The Chinese lawyer who defended Zhao Wei, a young legal assistant who was recently released on bail after a year in custody, was arrested on July 8 by Chinese police on charges of “picking quarrels,” for a series of posts he made to social media.
Ren Quanniu became Zhao Wei’s lawyer after she was arrested this time last year in a massive crackdown involving around 300 human rights lawyers and activists. Her case became a focus of international attention, appearing as a young idealist mercilessly suppressed by a powerful police state.
Soon after being released from custody on a kind of bail recently, Zhao Wei’s social media accounts sprung to life with dubious posts that seemed to indicate that she was not the one sending them.
Five posts in a row following her release, Zhao expressed her joy at being free again, her gratitude to the police, and her “shock and anger” at her own lawyer, Ren Quanniu, “vilifying” her. A long letter was also posted blaming her former employer, the respected rights lawyer Li Heping, with manipulating her.
Ren Quanniu’s skepticism that Zhao Wei was really behind those posts appears to have quickly led to his own arrest.
“Just who was it that locked her up for a year so unjustly?” he jabbed, in a post on Sina Weibo. “Are they the same ones who are still restricting her now that she’s free?”
Many internet users were similarly dubious, saying Zhao’s Weibo was likely under police control. “Just that one phrase confirms all our suspicions,” commented Weibo user “Johnasson V,” referring to an awkward remark in Zhao’s post, which used official-sounding language.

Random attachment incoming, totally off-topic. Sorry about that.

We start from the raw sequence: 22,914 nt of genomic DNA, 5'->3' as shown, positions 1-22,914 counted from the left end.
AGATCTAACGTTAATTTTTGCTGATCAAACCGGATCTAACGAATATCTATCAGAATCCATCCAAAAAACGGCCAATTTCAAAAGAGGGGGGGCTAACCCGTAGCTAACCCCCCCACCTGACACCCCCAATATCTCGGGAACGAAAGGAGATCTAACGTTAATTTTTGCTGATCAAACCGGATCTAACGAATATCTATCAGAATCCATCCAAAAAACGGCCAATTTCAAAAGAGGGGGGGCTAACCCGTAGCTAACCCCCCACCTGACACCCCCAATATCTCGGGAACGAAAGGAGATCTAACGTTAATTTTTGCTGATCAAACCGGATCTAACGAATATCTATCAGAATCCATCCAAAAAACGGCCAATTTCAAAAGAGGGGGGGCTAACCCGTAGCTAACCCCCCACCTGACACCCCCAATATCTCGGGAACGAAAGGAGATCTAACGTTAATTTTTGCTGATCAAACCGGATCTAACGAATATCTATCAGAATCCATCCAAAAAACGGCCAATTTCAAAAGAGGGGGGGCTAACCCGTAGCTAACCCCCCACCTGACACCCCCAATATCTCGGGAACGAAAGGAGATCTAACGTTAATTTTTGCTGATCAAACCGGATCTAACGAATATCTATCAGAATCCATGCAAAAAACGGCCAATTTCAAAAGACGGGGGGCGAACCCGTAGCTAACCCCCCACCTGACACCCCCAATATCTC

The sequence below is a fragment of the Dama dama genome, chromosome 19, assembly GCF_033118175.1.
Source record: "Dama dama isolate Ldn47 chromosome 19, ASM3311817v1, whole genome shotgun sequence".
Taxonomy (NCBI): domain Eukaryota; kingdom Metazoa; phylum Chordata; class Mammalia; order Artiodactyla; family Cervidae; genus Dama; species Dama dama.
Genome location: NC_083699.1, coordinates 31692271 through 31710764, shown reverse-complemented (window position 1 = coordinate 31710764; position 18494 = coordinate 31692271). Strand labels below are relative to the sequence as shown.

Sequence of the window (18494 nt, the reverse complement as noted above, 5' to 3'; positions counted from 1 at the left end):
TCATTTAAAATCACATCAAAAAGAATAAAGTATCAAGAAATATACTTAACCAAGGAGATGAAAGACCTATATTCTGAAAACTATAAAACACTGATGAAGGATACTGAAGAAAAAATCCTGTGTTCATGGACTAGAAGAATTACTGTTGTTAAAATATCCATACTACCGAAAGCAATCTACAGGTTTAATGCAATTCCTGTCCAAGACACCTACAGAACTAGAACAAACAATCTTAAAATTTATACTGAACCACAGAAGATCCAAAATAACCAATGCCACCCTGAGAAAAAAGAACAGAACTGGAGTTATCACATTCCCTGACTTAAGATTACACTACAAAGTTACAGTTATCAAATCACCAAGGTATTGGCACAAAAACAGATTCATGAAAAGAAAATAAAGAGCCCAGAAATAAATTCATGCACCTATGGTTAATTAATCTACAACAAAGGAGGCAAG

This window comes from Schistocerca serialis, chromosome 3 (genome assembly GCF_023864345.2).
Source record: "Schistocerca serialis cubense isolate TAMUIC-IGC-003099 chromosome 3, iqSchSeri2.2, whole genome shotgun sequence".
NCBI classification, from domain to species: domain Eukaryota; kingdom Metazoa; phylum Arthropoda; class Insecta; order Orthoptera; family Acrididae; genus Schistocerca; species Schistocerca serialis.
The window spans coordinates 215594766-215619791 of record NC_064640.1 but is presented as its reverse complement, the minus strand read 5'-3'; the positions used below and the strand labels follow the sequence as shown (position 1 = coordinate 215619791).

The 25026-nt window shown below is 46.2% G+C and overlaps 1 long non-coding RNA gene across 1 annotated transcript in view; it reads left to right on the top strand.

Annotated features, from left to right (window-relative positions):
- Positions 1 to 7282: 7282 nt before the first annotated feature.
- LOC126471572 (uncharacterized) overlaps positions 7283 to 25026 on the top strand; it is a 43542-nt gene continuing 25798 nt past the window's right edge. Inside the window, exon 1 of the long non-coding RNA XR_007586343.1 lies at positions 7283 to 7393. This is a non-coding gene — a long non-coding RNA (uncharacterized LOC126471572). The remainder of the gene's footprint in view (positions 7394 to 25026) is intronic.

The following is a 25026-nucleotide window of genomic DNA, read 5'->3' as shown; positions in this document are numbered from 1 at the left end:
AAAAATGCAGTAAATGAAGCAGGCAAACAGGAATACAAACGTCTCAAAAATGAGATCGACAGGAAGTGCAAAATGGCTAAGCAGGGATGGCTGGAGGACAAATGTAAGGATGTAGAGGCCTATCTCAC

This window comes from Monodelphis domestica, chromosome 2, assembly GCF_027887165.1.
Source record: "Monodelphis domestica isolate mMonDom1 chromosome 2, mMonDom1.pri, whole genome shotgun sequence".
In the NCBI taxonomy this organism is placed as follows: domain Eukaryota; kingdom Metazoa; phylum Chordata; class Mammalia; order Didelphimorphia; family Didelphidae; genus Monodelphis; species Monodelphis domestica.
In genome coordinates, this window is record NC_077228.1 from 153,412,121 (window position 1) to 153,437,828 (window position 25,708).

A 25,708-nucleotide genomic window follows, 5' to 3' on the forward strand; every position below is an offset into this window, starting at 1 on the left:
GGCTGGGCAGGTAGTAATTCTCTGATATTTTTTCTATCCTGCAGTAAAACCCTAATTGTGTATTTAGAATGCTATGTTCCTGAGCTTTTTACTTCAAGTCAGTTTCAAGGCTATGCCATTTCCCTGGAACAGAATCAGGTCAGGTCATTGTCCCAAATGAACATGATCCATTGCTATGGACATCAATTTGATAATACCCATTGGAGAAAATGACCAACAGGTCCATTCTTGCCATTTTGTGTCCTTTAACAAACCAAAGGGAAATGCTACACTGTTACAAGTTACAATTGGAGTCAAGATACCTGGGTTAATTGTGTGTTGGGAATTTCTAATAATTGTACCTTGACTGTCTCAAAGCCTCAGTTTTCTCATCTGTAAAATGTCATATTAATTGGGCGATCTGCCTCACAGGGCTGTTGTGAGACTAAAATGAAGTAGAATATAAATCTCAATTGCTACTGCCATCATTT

“This is getting absurd,” another commenter wrote.
Internet users drew particular attention to the apparent manipulation of photographs of Zhao, where a mole on her neck appeared on the wrong side. The browser that she used, 360 Safe Browser, is also favored by civil servants, and Zhao has never been known to use it.
“That part about ‘how nice the police were to her,’ it is apparent whose tone and thought it comes from,” Ren Quanniu told Radio Free Asia before his arrest.
Zhao is still in police custody, despite having been released from prison.
You Minglei, her husband, first publicized the news Ren had been taken into custody by Zhengzhou police.
He vented his anger on WeChat, a popular Chinese social media service. “Over the last year lawyer Ren has been conscientiously and diligently communicating with authorities, and has repeatedly asked to meet with Zhao Wei,” he said.
He continued: “The explanation of the Zhengzhou police… is just ridiculous,” calling it a “shameless act” and demanding the release of Ren.
Zhao’s family has raised questions about whether she is still in the custody of police. The carefully curated posts she has made to social media, and doctored images, may indicate that this is so, and that the posts were simply meant as a ruse to give an appearance of freedom and safety.
“It is likely the government posting in her name,” her husband wrote on WeChat.
Another user wrote: “Girl, it’s not that we don’t trust you, but we don’t trust the government.”